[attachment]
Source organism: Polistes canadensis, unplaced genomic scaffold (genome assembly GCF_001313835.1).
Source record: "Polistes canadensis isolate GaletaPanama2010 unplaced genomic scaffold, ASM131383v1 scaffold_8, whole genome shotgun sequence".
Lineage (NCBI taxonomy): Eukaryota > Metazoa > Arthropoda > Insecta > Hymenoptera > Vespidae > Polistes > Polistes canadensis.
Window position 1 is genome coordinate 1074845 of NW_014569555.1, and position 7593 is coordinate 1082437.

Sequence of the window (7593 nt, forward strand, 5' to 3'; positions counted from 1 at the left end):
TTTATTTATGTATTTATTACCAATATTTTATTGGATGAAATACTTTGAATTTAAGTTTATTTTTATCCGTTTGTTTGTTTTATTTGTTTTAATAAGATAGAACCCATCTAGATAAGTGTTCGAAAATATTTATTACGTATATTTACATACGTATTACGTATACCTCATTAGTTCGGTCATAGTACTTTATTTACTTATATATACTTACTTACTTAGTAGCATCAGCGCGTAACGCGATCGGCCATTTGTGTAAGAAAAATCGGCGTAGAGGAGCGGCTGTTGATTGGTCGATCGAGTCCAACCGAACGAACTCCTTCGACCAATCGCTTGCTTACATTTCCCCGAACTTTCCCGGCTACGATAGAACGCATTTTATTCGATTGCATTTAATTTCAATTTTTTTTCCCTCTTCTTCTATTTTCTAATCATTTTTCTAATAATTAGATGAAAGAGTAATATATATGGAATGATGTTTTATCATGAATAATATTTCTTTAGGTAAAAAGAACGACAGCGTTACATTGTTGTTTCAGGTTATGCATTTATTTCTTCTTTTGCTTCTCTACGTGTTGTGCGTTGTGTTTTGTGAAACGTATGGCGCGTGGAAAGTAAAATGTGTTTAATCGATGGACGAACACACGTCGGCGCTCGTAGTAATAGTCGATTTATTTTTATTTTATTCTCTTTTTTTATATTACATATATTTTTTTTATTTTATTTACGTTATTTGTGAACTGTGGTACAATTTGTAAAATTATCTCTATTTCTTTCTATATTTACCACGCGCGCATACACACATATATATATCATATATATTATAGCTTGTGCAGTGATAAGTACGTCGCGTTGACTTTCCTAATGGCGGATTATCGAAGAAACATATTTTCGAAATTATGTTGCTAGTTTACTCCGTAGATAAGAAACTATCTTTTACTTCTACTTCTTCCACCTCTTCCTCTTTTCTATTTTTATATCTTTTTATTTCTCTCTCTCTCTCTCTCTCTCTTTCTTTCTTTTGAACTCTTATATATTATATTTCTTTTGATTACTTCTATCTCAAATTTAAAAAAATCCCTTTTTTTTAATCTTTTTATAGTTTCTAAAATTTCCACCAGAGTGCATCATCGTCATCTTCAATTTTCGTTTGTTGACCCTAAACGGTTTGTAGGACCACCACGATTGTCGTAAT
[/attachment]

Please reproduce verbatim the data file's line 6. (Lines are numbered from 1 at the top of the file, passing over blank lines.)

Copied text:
TTTATTTATGTATTTATTACCAATATTTTATTGGATGAAATACTTTGAATTTAAGTTTATTTTTATCCGTTTGTTTGTTTTATTTGTTTTAATAAGATAGAACCCATCTAGATAAGTGTTCGAAAATATTTATTACGTATATTTACATACGTATTACGTATACCTCATTAGTTCGGTCATAGTACTTTATTTACTTATATATACTTACTTACTTAGTAGCATCAGCGCGTAACGCGATCGGCCATTTGTGTAAGAAAAATCGGCGTAGAGGAGCGGCTGTTGATTGGTCGATCGAGTCCAACCGAACGAACTCCTTCGACCAATCGCTTGCTTACATTTCCCCGAACTTTCCCGGCTACGATAGAACGCATTTTATTCGATTGCATTTAATTTCAATTTTTTTTCCCTCTTCTTCTATTTTCTAATCATTTTTCTAATAATTAGATGAAAGAGTAATATATATGGAATGATGTTTTATCATGAATAATATTTCTTTAGGTAAAAAGAACGACAGCGTTACATTGTTGTTTCAGGTTATGCATTTATTTCTTCTTTTGCTTCTCTACGTGTTGTGCGTTGTGTTTTGTGAAACGTATGGCGCGTGGAAAGTAAAATGTGTTTAATCGATGGACGAACACACGTCGGCGCTCGTAGTAATAGTCGATTTATTTTTATTTTATTCTCTTTTTTTATATTACATATATTTTTTTTATTTTATTTACGTTATTTGTGAACTGTGGTACAATTTGTAAAATTATCTCTATTTCTTTCTATATTTACCACGCGCGCATACACACATATATATATCATATATATTATAGCTTGTGCAGTGATAAGTACGTCGCGTTGACTTTCCTAATGGCGGATTATCGAAGAAACATATTTTCGAAATTATGTTGCTAGTTTACTCCGTAGATAAGAAACTATCTTTTACTTCTACTTCTTCCACCTCTTCCTCTTTTCTATTTTTATATCTTTTTATTTCTCTCTCTCTCTCTCTCTCTCTTTCTTTCTTTTGAACTCTTATATATTATATTTCTTTTGATTACTTCTATCTCAAATTTAAAAAAATCCCTTTTTTTTAATCTTTTTATAGTTTCTAAAATTTCCACCAGAGTGCATCATCGTCATCTTCAATTTTCGTTTGTTGACCCTAAACGGTTTGTAGGACCACCACGATTGTCGTAAT